Past the Wire
By Jonathan Stettin
Closing weekend at Saratoga not only brought the end of summer and the premier race meet in the country, but also the end of the career of Tom Durkin. Tom retired from the announcers’ booth at New York tracks at the top of his game and went out first class, delivering another of the great calls we have come to expect from him.
In addition to calling the action at NYRA, Tom gave us many memorable calls of Breeders’ Cup races and some of the three year old classics, as well. He mastered his craft and never lost touch with the fans and bettors, evident by his farewell speech in which he pointed out there were too many to thank individually but there was a special someone he felt obligated to. He said that person was sitting in the backyards of racetracks, at OTB parlors and that he owed it all to them. It was us, the players; finally someone did not forget the bettor. Classy exit Tom, much respect your way.
Once again the NYRA stewards displayed the inconsistency in rulings we have come to expect from them. I remember a time in racing when you watched the replay of an inquiry, particularly the head on view, and you knew the correct call and what was about to happen. It was a rarity for you to be wrong. That’s how it should be and with the technological advancements we have at our disposal today, there is no excuse for it not to be. The game is tough enough without having to endure inconsistent, subjective rulings.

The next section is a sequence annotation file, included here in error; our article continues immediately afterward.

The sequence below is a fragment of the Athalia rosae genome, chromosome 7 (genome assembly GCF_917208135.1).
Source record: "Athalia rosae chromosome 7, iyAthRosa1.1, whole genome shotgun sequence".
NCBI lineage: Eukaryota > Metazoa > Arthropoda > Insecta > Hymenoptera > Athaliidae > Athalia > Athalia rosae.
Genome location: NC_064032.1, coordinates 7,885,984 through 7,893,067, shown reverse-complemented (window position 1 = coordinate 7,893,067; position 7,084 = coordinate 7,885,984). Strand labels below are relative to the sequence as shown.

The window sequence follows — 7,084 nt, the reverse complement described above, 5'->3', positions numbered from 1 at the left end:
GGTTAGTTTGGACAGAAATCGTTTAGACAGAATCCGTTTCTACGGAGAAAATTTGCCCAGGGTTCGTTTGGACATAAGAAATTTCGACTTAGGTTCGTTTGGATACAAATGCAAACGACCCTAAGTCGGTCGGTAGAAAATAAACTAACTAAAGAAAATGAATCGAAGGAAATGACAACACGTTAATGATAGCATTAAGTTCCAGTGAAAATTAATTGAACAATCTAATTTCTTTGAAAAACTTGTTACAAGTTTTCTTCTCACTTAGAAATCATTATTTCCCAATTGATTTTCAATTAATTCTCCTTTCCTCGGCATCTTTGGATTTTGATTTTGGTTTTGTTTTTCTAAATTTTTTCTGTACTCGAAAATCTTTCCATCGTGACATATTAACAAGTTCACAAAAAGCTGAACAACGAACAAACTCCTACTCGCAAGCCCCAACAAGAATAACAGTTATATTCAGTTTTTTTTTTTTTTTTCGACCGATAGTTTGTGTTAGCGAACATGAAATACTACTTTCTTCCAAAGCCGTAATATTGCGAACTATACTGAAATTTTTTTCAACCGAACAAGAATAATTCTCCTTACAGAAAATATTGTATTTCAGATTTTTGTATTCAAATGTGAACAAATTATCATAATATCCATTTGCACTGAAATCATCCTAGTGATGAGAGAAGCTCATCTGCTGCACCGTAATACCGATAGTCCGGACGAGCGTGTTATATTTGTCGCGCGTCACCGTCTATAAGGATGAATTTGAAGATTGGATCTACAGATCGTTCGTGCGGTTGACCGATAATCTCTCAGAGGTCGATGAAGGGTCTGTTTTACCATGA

When I covered this very issue following the infamous Rainbow 6 disqualification at Gulfstream, the track responded as if they read it announcing they would be more transparent with their rulings. That’s a nice idea and it helps but it isn’t enough. To be clear, it’s not whether you agree or disagree with a subjective ruling, what we need is consistency and a reduction of subjectivity. It would be better for everyone, not only the bettor. These are the rules, this is how they will be enforced, and these are the causes for disqualification. Minimize the subjectivity and what seems to have become the norm – an approach that reflects sometimes we leave a horse up because the infraction did not affect the race or cost a placing, and sometimes we take a horse down even though the infraction did not affect the outcome or cost a placing. I mean come on guys, seriously.